- The Washington Times - Tuesday, April 14, 2009

ST. PETERSBURG, FLA. (AP) - Joe Maddon believes his Tampa Bay Rays are talented enough to return to the postseason as long as they remain level-headed.

The manager, who presided over one of the biggest turnarounds in major league history last season, likes what he’s seen so far.

“I’ve said all along … my biggest concern is how we were going to react to success. And to this point, I’m pleased,” Maddon said after Monday night’s 15-5 rout of the New York Yankees served as the perfect ending for an emotional banner-raising ceremony at Tropicana Field.

“Gratitude and humility, I really believe in that. And I think our guys have channeled all the success properly to this point.”

Carlos Pena hit a grand slam and drove in six runs to back the pitching of Scott Kazmir (2-0) and Maddon felt good about the way the team handled all the hoopla surrounding the team’s home opener.

The Rays toasted last year’s improbable run to the World Series by hanging two large blue and white division and league championship banners above the left-field stands during a festive pregame ceremony.

They spent the rest of the night pleasing the sellout crowd of 36,973 by beating up on a division rival that committed more than $400 million to bolster its roster with hopes of regaining supremacy in the AL East.

“This division is going to be really tough,” Yankees manager Joe Girardi said. “We didn’t really need a reminder, but it was there.”

The young, confident Rays homered three times, amassed 17 hits and stole four bases. Meanwhile, B.J. Upton was activated from the disabled list and made the defensive play of the night, an over-the-head basket catch on Xavier Nady’s drive to the center field wall in the second inning.

“We showed everything,” Rays outfielder Carl Crawford said. “When we play like that, we’re tough to beat.”

It got so bad for the Yankees that first baseman Nick Swisher pitched a scoreless eighth inning, the first New York position player to take the mound since Wade Boggs used his knuckleball in 1997.

Swisher hadn’t pitched since he was a freshman in high school.

“I had fun with it. When am I ever going to have a chance to do that again? Probably never,” Swisher said. “We know we didn’t play very well. Got to find something to laugh about in that moment. I just happened to be the guy.”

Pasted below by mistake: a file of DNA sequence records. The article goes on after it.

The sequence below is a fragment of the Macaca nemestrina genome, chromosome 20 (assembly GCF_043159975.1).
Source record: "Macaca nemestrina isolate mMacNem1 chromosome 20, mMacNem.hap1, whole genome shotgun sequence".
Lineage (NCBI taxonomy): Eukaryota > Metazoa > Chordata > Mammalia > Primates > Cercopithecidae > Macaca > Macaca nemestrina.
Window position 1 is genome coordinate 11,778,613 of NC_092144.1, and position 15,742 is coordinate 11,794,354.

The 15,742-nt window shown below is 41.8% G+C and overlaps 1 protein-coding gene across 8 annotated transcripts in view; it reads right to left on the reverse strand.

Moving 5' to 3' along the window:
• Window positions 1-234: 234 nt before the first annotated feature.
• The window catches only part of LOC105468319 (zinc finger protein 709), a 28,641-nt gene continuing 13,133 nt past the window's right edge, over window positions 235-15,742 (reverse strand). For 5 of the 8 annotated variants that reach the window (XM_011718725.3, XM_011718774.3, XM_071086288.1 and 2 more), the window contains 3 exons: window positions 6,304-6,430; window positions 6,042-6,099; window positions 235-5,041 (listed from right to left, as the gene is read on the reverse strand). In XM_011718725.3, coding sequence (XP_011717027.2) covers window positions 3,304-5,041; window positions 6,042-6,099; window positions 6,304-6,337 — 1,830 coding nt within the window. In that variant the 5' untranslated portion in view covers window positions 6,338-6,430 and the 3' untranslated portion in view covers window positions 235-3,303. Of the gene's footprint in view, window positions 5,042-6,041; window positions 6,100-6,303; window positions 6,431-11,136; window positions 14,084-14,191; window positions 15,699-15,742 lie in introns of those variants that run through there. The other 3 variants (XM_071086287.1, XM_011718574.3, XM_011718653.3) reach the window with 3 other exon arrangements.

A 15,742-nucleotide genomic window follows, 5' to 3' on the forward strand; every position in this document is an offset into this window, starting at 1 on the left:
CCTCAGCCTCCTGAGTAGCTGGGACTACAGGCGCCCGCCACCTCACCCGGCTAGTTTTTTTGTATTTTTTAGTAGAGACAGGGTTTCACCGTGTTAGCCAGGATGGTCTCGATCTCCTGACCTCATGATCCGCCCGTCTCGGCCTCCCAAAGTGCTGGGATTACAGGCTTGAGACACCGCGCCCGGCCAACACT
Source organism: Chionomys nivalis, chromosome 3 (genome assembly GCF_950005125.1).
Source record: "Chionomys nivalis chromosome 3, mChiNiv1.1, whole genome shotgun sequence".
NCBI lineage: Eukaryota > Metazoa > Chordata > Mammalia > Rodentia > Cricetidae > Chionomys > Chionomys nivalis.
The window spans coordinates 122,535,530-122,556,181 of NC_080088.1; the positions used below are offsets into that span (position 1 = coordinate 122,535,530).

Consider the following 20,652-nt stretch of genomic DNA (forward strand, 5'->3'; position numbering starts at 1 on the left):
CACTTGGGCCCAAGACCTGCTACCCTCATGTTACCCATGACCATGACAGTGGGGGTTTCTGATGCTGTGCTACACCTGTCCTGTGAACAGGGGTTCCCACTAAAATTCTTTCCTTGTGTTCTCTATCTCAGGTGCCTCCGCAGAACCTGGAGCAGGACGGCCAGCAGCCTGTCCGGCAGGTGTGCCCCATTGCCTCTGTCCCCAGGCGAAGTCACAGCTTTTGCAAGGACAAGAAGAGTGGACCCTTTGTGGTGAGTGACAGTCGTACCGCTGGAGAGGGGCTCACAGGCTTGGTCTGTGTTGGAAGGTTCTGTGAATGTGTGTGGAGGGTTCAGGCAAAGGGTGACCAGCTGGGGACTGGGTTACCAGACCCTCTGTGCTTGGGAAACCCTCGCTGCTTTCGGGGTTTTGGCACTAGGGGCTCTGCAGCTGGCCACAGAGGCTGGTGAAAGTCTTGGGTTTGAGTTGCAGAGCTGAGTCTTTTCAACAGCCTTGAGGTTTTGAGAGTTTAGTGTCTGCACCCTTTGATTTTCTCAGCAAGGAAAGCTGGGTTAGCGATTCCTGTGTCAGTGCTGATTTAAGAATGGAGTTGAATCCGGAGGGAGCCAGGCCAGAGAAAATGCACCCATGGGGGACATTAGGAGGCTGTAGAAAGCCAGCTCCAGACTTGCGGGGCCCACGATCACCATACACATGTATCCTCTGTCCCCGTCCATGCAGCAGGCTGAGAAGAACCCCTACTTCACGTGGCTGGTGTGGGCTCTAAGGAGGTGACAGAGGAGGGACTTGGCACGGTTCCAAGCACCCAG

Kazmir (2-0) allowed three runs and six hits in 6 2-3 innings, including Swisher’s solo homer in the fourth and Melky Cabrera’s RBI single in the fifth. The left-hander struck out six and walked none.

Wang (0-2) allowed eight runs and six hits in the shortest start of his career. The last three runs charged to the right-hander scored on Pena’s grand slam off Jonathan Albaladejo.

“Whatever could go wrong tonight went wrong,” Girardi said. “It started with starting pitching.”

White Sox 10, Tigers 6

At Detroit, Jermaine Dye and Paul Konerko reached 300 career homers with consecutive drives in the second inning and the White Sox won their third straight.

Carlos Quentin went 4-for-4 with two homers and four RBIs and Konerko finished with four hits and three RBIs.

Ramon Santiago hit a three-run homer and Josh Anderson had three RBIs for Detroit, which had won three straight. Zach Miner (1-1) allowed eight runs and nine hits, including three homers, in 3 1-3 innings.

Gavin Floyd (1-1) gave up six runs, walked seven and struck out two in five innings.

Blue Jays 8, Twins 6

At Minneapolis, Travis Snider hit two home runs, including a go-ahead two-run shot off Luis Ayala (1-1) in the eighth inning, to rally Toronto.

Lyle Overbay added a two-run homer for the Blue Jays, who had beaten Minnesota 10 straight times since June 28, 2007. Adam Lind, Alex Rios and Scott Rolen each had three hits in a 19-hit attack for Toronto.

Jason Frasor (1-0) worked the seventh inning, and B.J. Ryan pitched a scoreless ninth for his first save.

Orioles 10, Rangers 9

At Arlington, Texas, Aubrey Huff went 4-for-5 with three of Baltimore’s seven RBI singles.

The Orioles went ahead to stay and chased Vicente Padilla (1-1) with five consecutive run-scoring hits in the fourth inning that made it 7-4.

Chris Davis, Michael Young and Andruw Jones all hit their first homers of the season for Texas.

Koji Uehara (2-0), Baltimore’s first Japanese-born player, gave up seven runs while pitching into the sixth in his second start.

George Sherrill got his third save.

Royals 4, Indians 2

At Kansas City, Mo., Zack Greinke extended his scoreless inning streak to 25 innings for the Royals.

Greinke (2-0) wiggled out of trouble for five scoreless innings. Greinke has thrown 11 scoreless frames this season in winning his first two starts and has not allowed a run since the sixth inning on Sept. 13 at Cleveland.

The Royals scored three runs in the first off right-hander Fausto Carmona (0-2). Mark Teahen and Alberto Callaspo hit RBI singles around Billy Butler’s run-scoring double.

Athletics 8, Red Sox 2

At Oakland, Calif., Jason Giambi drove in two runs, Jack Cust and Nomar Garciaparra each homered and the Athletics handed Boston its fifth loss in six games.

Dallas Braden (1-1) pitched six solid innings, allowing two runs on six hits, as the Athletics ended a three-game losing skid.

Kevin Youkilis had a homer run and doubled for the Red Sox.

Jon Lester (0-2) allowed six runs and 10 hits. He struck out five and did not walk a batter.

Copyright © 2018 The Washington Times, LLC. Click here for reprint permission.

The Washington Times Comment Policy

The Washington Times welcomes your comments on Spot.im, our third-party provider. Please read our Comment Policy before commenting.


Click to Read More and View Comments

Click to Hide